Chapter 65

Trouble On the Horizon

Dr. Fred Rainey, faculty athletic advisor, had to miss the banquet due to traveling south to represent Centre at the Southern Intercollegiate Athletic Association's annual meeting.

On the agenda was an issue which was of critical importance to Centre.

Each year, the issue of the "one-year rule" had been brought up, and it had been defeated by the narrowest of margins at the previous meeting. The rule, if adopted, would have made freshmen ineligible to participate in any intercollegiate sports until 12 months after their enrollment.

Centre had grown a bit each year, and the entering freshman class contained the largest number of first year men to ever enroll in the college. The excitement and publicity surrounding the great success of the football team was credited with being the driving force behind the record number of new entrants.

Student Body 1921-22

Seniors               32
Juniors               33
Sophomores      72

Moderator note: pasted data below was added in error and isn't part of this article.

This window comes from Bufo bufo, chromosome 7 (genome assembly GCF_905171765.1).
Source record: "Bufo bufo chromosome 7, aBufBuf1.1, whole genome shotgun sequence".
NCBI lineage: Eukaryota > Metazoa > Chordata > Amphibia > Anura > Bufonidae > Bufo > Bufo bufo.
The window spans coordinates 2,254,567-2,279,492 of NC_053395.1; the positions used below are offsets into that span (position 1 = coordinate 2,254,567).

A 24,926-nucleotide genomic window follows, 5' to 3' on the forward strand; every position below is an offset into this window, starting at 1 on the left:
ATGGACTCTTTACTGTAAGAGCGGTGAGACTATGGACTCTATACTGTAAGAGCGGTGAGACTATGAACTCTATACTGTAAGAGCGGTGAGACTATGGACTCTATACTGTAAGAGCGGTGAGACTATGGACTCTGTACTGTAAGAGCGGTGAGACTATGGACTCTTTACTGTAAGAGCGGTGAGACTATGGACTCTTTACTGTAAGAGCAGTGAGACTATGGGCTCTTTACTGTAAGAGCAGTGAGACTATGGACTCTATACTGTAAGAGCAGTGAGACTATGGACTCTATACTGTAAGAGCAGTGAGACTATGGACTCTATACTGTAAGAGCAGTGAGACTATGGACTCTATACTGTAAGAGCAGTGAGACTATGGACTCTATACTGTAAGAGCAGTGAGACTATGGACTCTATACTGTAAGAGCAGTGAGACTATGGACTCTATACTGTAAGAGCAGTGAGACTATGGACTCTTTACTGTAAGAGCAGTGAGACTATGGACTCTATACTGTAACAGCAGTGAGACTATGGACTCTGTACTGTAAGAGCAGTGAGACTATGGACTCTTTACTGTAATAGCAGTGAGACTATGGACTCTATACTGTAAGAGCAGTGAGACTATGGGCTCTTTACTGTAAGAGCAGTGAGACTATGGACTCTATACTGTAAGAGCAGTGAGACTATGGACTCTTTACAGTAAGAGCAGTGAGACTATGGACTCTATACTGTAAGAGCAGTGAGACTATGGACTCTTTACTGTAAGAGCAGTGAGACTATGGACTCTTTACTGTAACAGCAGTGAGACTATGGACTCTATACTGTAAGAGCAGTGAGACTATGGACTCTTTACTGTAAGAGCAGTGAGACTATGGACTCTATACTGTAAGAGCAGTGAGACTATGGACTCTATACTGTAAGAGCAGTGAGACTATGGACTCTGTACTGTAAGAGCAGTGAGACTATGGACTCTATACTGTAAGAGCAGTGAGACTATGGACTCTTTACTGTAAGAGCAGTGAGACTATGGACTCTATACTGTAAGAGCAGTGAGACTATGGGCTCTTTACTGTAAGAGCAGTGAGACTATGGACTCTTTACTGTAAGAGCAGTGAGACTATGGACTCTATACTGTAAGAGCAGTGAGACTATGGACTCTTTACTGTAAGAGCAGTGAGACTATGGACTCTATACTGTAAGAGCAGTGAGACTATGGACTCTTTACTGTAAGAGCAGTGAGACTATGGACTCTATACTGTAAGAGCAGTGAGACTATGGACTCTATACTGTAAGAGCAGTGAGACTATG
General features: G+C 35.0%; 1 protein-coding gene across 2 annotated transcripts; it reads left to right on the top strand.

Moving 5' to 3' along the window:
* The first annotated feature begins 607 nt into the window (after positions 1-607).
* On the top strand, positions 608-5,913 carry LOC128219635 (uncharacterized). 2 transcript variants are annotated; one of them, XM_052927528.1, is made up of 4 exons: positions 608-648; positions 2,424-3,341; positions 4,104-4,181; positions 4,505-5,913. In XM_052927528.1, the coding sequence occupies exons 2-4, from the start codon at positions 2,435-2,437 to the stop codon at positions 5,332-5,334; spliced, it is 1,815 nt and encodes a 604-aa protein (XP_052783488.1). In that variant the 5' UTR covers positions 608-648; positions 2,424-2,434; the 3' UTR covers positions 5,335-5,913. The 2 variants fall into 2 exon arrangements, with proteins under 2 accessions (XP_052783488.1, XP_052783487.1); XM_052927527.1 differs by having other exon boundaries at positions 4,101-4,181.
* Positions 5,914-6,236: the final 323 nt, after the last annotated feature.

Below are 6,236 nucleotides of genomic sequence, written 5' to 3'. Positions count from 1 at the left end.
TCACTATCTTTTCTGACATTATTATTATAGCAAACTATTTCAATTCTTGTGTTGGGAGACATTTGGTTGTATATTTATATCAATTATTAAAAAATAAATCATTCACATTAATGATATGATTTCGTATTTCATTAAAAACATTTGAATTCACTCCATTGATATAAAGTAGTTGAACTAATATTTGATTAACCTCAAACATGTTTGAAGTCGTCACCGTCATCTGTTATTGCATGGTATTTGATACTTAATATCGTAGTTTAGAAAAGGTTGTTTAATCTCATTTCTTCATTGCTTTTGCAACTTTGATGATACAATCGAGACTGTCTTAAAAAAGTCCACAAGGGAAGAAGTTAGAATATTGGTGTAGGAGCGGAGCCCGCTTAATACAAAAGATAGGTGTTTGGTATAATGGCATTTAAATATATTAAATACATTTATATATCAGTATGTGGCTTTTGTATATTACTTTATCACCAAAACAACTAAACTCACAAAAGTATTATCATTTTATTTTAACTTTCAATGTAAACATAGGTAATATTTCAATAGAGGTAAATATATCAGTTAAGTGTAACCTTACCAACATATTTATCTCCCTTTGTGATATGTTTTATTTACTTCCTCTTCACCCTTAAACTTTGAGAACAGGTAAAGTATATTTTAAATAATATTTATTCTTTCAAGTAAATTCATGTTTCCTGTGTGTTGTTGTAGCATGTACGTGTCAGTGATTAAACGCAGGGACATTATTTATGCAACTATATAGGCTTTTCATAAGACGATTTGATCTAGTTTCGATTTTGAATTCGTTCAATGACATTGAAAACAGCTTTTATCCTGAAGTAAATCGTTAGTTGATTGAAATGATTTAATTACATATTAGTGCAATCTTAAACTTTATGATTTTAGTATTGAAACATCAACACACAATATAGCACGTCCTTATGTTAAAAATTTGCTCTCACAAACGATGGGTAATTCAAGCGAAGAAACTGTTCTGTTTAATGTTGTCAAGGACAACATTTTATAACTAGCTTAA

Freshmen         125
Total                  262

Freshmen made up 48% of the students on campus. If they were declared ineligible, Centre would have had but 137 men to choose from in order to compete with colleges who would have had many more in their pool of possible athletes.

Half of the 16 men who played in the Harvard game were freshmen: Ed Kubale, Minos Gordy, Bill Shadoan, George Jones, Dick Gibson, Frank Rubarth, Herb Covington, and Ray Class.

Of the 28 players who made the trip to Boston, 14 were freshmen. In addition to those who got in the game, Don Beane, Hope Hudgins, Clifton "Hennie" Lemon, Case Thomasson, Les Combs and Weldon Bradley were all first year men.

"If you pass this rule, it will kill us," Dr. Rainey argued. "We'll be alright next year because we have such a strong freshman class this year, and most will be back. But in the future, it will place great hardship on Centre, and to other small schools our size."

Of the 27 member schools represented at the conference, 18 voted in favor of implementing the "one year rule."

As a consolation to the smaller colleges, the conference attendees passed the "migratory rule," which meant that once a young man had enrolled in a school and participated in a sport, he couldn't transfer elsewhere later and play, prohibiting athletes from starting their careers at one institution and then transferring to another school where it was felt they may garner more fame.

"That's not a problem with us," Dr. Rainey declared. "But the 'one year rule' will make it impossible for the smaller school to compete in the future."

Dr. Rainey's words were prophetic.